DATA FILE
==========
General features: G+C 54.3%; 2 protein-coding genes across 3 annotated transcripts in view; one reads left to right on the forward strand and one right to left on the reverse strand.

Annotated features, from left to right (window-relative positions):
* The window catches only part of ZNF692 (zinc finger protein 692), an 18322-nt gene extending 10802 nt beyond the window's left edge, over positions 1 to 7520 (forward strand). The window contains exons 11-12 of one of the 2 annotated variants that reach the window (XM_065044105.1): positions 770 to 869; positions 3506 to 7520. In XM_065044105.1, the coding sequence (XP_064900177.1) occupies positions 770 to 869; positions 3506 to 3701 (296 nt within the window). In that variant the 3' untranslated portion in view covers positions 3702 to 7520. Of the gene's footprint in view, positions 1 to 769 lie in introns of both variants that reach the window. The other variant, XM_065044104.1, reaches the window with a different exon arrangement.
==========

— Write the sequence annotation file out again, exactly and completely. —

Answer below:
General features: G+C 54.3%; 2 protein-coding genes across 3 annotated transcripts in view; one reads left to right on the forward strand and one right to left on the reverse strand.

Annotated features, from left to right (window-relative positions):
* The window catches only part of ZNF692 (zinc finger protein 692), an 18322-nt gene extending 10802 nt beyond the window's left edge, over positions 1 to 7520 (forward strand). The window contains exons 11-12 of one of the 2 annotated variants that reach the window (XM_065044105.1): positions 770 to 869; positions 3506 to 7520. In XM_065044105.1, the coding sequence (XP_064900177.1) occupies positions 770 to 869; positions 3506 to 3701 (296 nt within the window). In that variant the 3' untranslated portion in view covers positions 3702 to 7520. Of the gene's footprint in view, positions 1 to 769 lie in introns of both variants that reach the window. The other variant, XM_065044104.1, reaches the window with a different exon arrangement.